There’s a lot more to farming than just planting seeds, watering them and picking them once they’ve grown. And with the widespread adoption of drones, agriculture is getting even more precise and efficient.
1. Fighting Crop Diseases
Drones can be used for multispectral imaging, outfitted with crop health sensors that run NDVI (normalized difference vegetation index). Aerial NDVI sensors aren’t totally new — they used to be outfitted to manned airplanes — but with drones, they are quicker and cheaper.
NDVI is used for more than just analyzing diseases. NDVI images may be able to prescribe fertilizer applications, estimate yields and identify weeds. (NDVI is an important graphical indicator for farmers to analyze remote sensing measurements and assess whether the land contains live green vegetation or not.)
3. NIR Sensors
Similar to NDVI, near-infrared sensors can determine plant health based on light absorption.
Drone companies such as Bee Innovative have been tracking honeybees in real time for precision pollination. Bee Innovative claims that its “BeeDar” solution has already delivered 20 percent increases in crop yields and returns for farmers season to season. And California-based agriculture technology startup DropCopter allows farmers to pollinate orchards via drones.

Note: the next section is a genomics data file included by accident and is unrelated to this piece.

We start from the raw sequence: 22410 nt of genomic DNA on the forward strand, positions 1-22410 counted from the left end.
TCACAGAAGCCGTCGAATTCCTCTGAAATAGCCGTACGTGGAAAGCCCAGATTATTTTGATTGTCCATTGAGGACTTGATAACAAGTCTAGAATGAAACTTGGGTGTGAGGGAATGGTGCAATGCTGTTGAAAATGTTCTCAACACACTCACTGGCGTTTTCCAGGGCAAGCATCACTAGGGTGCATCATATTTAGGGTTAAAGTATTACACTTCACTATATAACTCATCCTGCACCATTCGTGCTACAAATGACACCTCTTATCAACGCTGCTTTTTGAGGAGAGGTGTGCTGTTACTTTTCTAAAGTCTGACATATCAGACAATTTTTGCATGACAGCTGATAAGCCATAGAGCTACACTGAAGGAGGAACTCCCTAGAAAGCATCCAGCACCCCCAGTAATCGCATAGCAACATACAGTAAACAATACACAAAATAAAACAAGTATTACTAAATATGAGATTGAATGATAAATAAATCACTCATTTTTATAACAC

5. Food Security
Whether it’s generating more vegetables, fruits or even coffee beans, drones are able to maximize crop yields. There’s no better example of that than the work being done by Lyela Mutisya, who is using drones to help her father’s coffee farm in Kenya. She said many Kenya farms can’t afford fertilizer (a well-managed coffee farm can produce up to 30 pounds of coffee per tree, but a coffee farm that can’t afford fertilizer produces more like 5 pounds of coffee per tree). Drone technology is effective at collecting data to help coffee farmers improve crop health. They can have a role in efficient crop scouting, earlier yield predictions, earlier crop stress detection, enhanced irrigation management and control, and more precise nutrient and chemical applications.
And on that note, pest and decision control is very important in coffee farming, as well as all other types of agriculture. Pests can cause an 80% loss in coffee trees. That alone can significantly hurt a coffee farm. If a tree were to get infected and lose 80% of their crop, a drone can help prevent that.
In fact, DJI launched its own crop spraying drone back in November 2015.
8. Thermal Cameras
In December 2015, DJI announced a collaboration with Flir Systems Inc., an Oregon-based sensor manufacturer that focuses on thermal imaging. In agriculture, farmers use thermal imaging as they fly over fields to indicate dry spots, over-watering, crop height or pesticide use.
9. Planting Seeds
Companies such as DroneSeed are building drones that can blast fertilizer and seeds into the ground at 350 feet per second. DroneSeed says its solution is good for the environment, worker safety and investors. DroneSeed’s drones currently have a flight time of about 30 minutes; after changing batteries, the drones can cover an acre within 1.5 hours.
View the full article by drone girl here